British Columbia

One Ocean Expeditions avoids bankruptcy as B.C. court approves restructuring plan

The company's proposal, which includes providing creditors — some who paid tens of thousands of dollars for voyages that never happened — the option of using that money toward a future trip is "fair and reasonable" and in the best interest of stakeholders, a B.C. Supreme Court judge said.

Company intends to resume voyages in June 2021

As part of its restructuring proposal, One Ocean Expeditions intends to offer credit for future trips for passengers who have already paid for voyages that didn't happen. (Tom Ayers/CBC)

Beleaguered B.C.-based luxury cruise company One Ocean Expeditions will be allowed to restructure its business to avoid bankruptcy, a judge ruled Wednesday. 

The company's proposal, which includes providing creditors — some who paid tens of thousands of dollars for voyages that never happened — the option of using that money toward a future trip is "fair and reasonable" and in the best interest of stakeholders, B.C. Supreme Court justice Sandra Wilkinson said.

The company is nearly $29.5 million in debt and was forced to seek creditor protection earlier this year when the leases on two of its ships were cancelled.

Over the past two years, one of OOE's ships collided with a rock in the Arctic Ocean, while another was arrested and held in harbours in Iqaluit and Buenos Aires for non-payment of debts. Previous employees have spoken out about not being paid and customers reported having trips cancelled at the last minute without receiving refunds. 

The company's insolvency trustee, PricewaterhouseCoopers, said it believes the restructuring proposal will be a better deal for creditors than bankruptcy. 

If the company is able to restructure, it intends to restart booking trips by the end of the year for voyages as early as June 2021.

Credit for future trips

As part of the approved proposal, eligible customers who previously paid deposits or the full amount for trips that were cancelled will be able to use, depending on some conditions, either half or all of that money as credit for a future trip.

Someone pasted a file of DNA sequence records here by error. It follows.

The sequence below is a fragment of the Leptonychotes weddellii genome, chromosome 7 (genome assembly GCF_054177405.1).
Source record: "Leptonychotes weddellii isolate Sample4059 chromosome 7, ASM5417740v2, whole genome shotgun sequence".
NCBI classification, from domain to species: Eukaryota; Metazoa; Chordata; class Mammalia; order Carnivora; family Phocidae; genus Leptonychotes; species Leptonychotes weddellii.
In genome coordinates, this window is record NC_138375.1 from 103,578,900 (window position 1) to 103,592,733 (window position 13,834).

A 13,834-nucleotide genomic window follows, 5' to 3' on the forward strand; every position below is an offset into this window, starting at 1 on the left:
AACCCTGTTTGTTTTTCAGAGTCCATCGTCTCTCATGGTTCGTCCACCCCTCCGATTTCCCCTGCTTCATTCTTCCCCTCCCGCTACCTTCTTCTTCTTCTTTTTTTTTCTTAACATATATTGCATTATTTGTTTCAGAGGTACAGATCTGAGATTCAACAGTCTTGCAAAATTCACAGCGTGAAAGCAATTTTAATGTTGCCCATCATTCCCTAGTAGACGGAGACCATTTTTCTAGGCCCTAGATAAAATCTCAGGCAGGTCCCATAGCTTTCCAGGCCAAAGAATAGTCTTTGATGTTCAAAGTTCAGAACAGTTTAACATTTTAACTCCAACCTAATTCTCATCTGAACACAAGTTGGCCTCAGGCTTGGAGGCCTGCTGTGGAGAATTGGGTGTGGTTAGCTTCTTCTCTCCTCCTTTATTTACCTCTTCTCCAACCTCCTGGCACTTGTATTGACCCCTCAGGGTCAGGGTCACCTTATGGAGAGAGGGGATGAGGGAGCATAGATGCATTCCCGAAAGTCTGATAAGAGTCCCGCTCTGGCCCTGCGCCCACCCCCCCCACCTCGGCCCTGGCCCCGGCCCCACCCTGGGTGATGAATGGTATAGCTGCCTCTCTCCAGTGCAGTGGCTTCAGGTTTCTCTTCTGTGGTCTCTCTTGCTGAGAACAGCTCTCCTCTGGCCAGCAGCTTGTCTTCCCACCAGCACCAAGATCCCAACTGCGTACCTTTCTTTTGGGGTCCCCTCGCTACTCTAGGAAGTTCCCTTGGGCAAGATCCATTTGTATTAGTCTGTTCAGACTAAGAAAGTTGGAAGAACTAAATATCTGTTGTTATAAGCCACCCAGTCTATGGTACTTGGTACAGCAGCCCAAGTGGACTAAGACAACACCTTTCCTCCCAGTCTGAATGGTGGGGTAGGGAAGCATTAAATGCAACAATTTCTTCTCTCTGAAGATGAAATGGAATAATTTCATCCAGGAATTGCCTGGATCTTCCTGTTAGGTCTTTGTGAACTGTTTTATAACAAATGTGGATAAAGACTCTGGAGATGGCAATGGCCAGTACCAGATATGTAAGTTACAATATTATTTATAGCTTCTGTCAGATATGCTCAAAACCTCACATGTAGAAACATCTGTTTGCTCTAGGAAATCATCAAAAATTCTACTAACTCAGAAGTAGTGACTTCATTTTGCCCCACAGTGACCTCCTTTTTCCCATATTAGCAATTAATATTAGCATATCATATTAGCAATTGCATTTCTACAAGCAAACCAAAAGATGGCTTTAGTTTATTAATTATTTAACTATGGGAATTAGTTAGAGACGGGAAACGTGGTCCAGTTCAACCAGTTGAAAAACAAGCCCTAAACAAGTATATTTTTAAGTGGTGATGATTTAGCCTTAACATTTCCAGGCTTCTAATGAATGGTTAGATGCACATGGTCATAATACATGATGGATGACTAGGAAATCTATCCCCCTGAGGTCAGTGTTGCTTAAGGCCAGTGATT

Depending on which option they choose, some customers will not be able to receive money from a $600,000 "dividend pool" the company intends to fund and make available to eligible creditors.

OOE has arranged for investors to acquire a new ship, which will be chartered to OOE to continue cruise operations.

The charter will be funded in large part by an "anchor tenant," who will book up to four months of time on the ship per year. The company still needs to finalize this deal before it can commit to proceeding with trip booking, court was told on Wednesday. 

The company will also continue to pursue outstanding litigation claims, which exceed $20 million.

There's no indication customers will receive full refunds for previously cancelled trips. 

Neither Andrew Prossin, CEO of OOE, or PricewaterhouseCoopers immediately responded to CBC's request for comment. 

At the opening of a new helipad in Sydney, N.S., earlier this month, Prossin told a small crowd he intends to return to the community next year with a new cruise ship once his company emerges from creditor protection.

He declined an interview at the time.

Although creditors voted in favour of the restructuring proposal last month, it hinged on the court's approval.

Andrew Prossin, CEO of One Ocean Expeditions, says he hopes to acquire a cruise ship and operate tours out of Sydney Harbour next year, once his company emerges from creditor protection. (Tom Ayers/CBC)

'Too many questionable possibilities'

That approval is no comfort for Marta Gill, an Ontario woman who paid around $13,000 for a cruise through Canada's Northwest Passage in 2019 that didn't happen.

She does not intend to use her credit for a future cruise.

"That would mean putting more money in the hands of a man who already owes me over $13,000. Why would I do that?" she said.

Gill isn't convinced the company will be able to restructure. She says the proposal is filled with "too many questionable possibilities."

Neva Hilliard and her husband Chris from Mission, B.C., spent $44,000 for the same cancelled trip last year after the company came highly recommended.

Now, they believe that sum is long gone and don't expect to see any of it refunded — nor the extra money they spent on legal advice. 

"There's likely not going to be any refund in any way. However, if he proceeded to bankruptcy, there'd definitely be no money," Hilliard said.

"I don't know what else we could have done to determine the risk factor with this company."

Gill hopes future customers who pay for cruises with the company take caution. 

"I saved and saved and saved in order to take what I thought was going to be an educational trip, something to see those lost ships that had been found under the ice," Gill said.

"I just wish that everyone who signs up is wary of what the outcome might be."

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